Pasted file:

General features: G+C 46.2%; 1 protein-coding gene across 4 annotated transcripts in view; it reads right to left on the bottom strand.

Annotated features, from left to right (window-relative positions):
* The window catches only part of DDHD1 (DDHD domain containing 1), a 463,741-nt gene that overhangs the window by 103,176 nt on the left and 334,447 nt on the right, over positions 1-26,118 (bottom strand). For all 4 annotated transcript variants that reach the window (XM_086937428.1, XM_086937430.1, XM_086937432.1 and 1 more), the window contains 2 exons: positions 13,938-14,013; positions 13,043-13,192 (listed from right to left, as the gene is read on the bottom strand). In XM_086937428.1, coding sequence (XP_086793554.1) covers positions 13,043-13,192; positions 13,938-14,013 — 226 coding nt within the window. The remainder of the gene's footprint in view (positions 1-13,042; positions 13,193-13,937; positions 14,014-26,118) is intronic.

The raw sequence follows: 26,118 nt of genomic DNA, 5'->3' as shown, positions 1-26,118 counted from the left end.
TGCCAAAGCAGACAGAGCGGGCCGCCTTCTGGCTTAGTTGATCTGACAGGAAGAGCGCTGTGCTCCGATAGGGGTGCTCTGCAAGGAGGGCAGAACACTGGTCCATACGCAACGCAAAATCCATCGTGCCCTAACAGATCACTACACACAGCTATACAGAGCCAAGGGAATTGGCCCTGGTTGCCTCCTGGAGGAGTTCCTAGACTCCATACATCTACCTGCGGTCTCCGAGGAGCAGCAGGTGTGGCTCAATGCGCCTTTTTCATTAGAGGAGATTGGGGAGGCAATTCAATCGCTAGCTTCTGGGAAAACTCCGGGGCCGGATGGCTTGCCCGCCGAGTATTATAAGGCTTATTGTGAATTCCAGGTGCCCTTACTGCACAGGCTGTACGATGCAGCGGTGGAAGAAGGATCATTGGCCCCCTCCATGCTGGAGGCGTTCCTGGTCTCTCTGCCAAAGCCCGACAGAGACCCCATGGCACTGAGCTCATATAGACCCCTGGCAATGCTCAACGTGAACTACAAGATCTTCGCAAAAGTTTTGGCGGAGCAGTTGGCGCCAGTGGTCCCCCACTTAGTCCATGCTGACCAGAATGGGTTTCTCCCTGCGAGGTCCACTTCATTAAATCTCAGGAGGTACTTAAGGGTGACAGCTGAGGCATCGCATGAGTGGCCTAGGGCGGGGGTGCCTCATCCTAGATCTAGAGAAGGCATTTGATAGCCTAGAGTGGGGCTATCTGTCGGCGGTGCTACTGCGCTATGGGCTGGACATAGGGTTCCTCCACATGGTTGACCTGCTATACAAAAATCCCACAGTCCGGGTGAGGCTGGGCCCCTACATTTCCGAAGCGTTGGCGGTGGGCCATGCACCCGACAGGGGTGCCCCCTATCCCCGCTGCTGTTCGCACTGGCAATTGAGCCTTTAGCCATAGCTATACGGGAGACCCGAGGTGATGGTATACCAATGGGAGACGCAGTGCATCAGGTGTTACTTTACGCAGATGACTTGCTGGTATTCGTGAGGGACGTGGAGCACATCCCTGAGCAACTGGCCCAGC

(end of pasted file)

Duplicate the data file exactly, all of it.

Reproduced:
General features: G+C 46.2%; 1 protein-coding gene across 4 annotated transcripts in view; it reads right to left on the bottom strand.

Annotated features, from left to right (window-relative positions):
* The window catches only part of DDHD1 (DDHD domain containing 1), a 463,741-nt gene that overhangs the window by 103,176 nt on the left and 334,447 nt on the right, over positions 1-26,118 (bottom strand). For all 4 annotated transcript variants that reach the window (XM_086937428.1, XM_086937430.1, XM_086937432.1 and 1 more), the window contains 2 exons: positions 13,938-14,013; positions 13,043-13,192 (listed from right to left, as the gene is read on the bottom strand). In XM_086937428.1, coding sequence (XP_086793554.1) covers positions 13,043-13,192; positions 13,938-14,013 — 226 coding nt within the window. The remainder of the gene's footprint in view (positions 1-13,042; positions 13,193-13,937; positions 14,014-26,118) is intronic.

The raw sequence follows: 26,118 nt of genomic DNA, 5'->3' as shown, positions 1-26,118 counted from the left end.
TGCCAAAGCAGACAGAGCGGGCCGCCTTCTGGCTTAGTTGATCTGACAGGAAGAGCGCTGTGCTCCGATAGGGGTGCTCTGCAAGGAGGGCAGAACACTGGTCCATACGCAACGCAAAATCCATCGTGCCCTAACAGATCACTACACACAGCTATACAGAGCCAAGGGAATTGGCCCTGGTTGCCTCCTGGAGGAGTTCCTAGACTCCATACATCTACCTGCGGTCTCCGAGGAGCAGCAGGTGTGGCTCAATGCGCCTTTTTCATTAGAGGAGATTGGGGAGGCAATTCAATCGCTAGCTTCTGGGAAAACTCCGGGGCCGGATGGCTTGCCCGCCGAGTATTATAAGGCTTATTGTGAATTCCAGGTGCCCTTACTGCACAGGCTGTACGATGCAGCGGTGGAAGAAGGATCATTGGCCCCCTCCATGCTGGAGGCGTTCCTGGTCTCTCTGCCAAAGCCCGACAGAGACCCCATGGCACTGAGCTCATATAGACCCCTGGCAATGCTCAACGTGAACTACAAGATCTTCGCAAAAGTTTTGGCGGAGCAGTTGGCGCCAGTGGTCCCCCACTTAGTCCATGCTGACCAGAATGGGTTTCTCCCTGCGAGGTCCACTTCATTAAATCTCAGGAGGTACTTAAGGGTGACAGCTGAGGCATCGCATGAGTGGCCTAGGGCGGGGGTGCCTCATCCTAGATCTAGAGAAGGCATTTGATAGCCTAGAGTGGGGCTATCTGTCGGCGGTGCTACTGCGCTATGGGCTGGACATAGGGTTCCTCCACATGGTTGACCTGCTATACAAAAATCCCACAGTCCGGGTGAGGCTGGGCCCCTACATTTCCGAAGCGTTGGCGGTGGGCCATGCACCCGACAGGGGTGCCCCCTATCCCCGCTGCTGTTCGCACTGGCAATTGAGCCTTTAGCCATAGCTATACGGGAGACCCGAGGTGATGGTATACCAATGGGAGACGCAGTGCATCAGGTGTTACTTTACGCAGATGACTTGCTGGTATTCGTGAGGGACGTGGAGCACATCCCTGAGCAACTGGCCCAGC